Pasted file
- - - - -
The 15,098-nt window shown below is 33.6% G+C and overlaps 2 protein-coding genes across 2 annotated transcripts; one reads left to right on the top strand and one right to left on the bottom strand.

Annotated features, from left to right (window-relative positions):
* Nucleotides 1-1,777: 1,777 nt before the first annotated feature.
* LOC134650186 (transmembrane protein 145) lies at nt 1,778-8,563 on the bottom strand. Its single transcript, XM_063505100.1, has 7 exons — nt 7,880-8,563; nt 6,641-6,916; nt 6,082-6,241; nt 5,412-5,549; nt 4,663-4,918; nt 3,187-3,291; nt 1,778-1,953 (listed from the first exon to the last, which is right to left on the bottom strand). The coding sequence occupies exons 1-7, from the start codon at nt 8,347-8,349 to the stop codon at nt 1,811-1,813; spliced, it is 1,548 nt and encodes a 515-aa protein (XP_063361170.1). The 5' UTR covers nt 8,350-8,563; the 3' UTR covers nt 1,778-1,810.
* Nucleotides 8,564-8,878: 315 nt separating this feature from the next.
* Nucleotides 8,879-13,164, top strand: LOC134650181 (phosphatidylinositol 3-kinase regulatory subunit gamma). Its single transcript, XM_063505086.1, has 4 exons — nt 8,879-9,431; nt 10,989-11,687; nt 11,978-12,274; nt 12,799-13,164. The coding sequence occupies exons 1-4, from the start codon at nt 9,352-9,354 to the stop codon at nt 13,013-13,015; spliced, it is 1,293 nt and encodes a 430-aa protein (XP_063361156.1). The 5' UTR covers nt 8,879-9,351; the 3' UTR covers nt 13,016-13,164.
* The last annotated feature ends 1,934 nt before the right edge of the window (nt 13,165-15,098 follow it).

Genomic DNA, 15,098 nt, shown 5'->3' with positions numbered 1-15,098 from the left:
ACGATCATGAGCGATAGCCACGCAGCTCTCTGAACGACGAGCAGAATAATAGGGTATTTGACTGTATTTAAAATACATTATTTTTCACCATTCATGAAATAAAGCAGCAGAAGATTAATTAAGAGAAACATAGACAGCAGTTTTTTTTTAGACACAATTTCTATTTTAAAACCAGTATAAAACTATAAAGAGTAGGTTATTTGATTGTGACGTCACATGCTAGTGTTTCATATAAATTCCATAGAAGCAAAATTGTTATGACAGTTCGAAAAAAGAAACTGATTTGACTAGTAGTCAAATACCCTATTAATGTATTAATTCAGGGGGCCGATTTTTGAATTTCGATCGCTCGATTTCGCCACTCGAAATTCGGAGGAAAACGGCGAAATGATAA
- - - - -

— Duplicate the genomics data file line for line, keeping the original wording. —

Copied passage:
The 15,098-nt window shown below is 33.6% G+C and overlaps 2 protein-coding genes across 2 annotated transcripts; one reads left to right on the top strand and one right to left on the bottom strand.

Annotated features, from left to right (window-relative positions):
* Nucleotides 1-1,777: 1,777 nt before the first annotated feature.
* LOC134650186 (transmembrane protein 145) lies at nt 1,778-8,563 on the bottom strand. Its single transcript, XM_063505100.1, has 7 exons — nt 7,880-8,563; nt 6,641-6,916; nt 6,082-6,241; nt 5,412-5,549; nt 4,663-4,918; nt 3,187-3,291; nt 1,778-1,953 (listed from the first exon to the last, which is right to left on the bottom strand). The coding sequence occupies exons 1-7, from the start codon at nt 8,347-8,349 to the stop codon at nt 1,811-1,813; spliced, it is 1,548 nt and encodes a 515-aa protein (XP_063361170.1). The 5' UTR covers nt 8,350-8,563; the 3' UTR covers nt 1,778-1,810.
* Nucleotides 8,564-8,878: 315 nt separating this feature from the next.
* Nucleotides 8,879-13,164, top strand: LOC134650181 (phosphatidylinositol 3-kinase regulatory subunit gamma). Its single transcript, XM_063505086.1, has 4 exons — nt 8,879-9,431; nt 10,989-11,687; nt 11,978-12,274; nt 12,799-13,164. The coding sequence occupies exons 1-4, from the start codon at nt 9,352-9,354 to the stop codon at nt 13,013-13,015; spliced, it is 1,293 nt and encodes a 430-aa protein (XP_063361156.1). The 5' UTR covers nt 8,879-9,351; the 3' UTR covers nt 13,016-13,164.
* The last annotated feature ends 1,934 nt before the right edge of the window (nt 13,165-15,098 follow it).

Genomic DNA, 15,098 nt, shown 5'->3' with positions numbered 1-15,098 from the left:
ACGATCATGAGCGATAGCCACGCAGCTCTCTGAACGACGAGCAGAATAATAGGGTATTTGACTGTATTTAAAATACATTATTTTTCACCATTCATGAAATAAAGCAGCAGAAGATTAATTAAGAGAAACATAGACAGCAGTTTTTTTTTAGACACAATTTCTATTTTAAAACCAGTATAAAACTATAAAGAGTAGGTTATTTGATTGTGACGTCACATGCTAGTGTTTCATATAAATTCCATAGAAGCAAAATTGTTATGACAGTTCGAAAAAAGAAACTGATTTGACTAGTAGTCAAATACCCTATTAATGTATTAATTCAGGGGGCCGATTTTTGAATTTCGATCGCTCGATTTCGCCACTCGAAATTCGGAGGAAAACGGCGAAATGATAA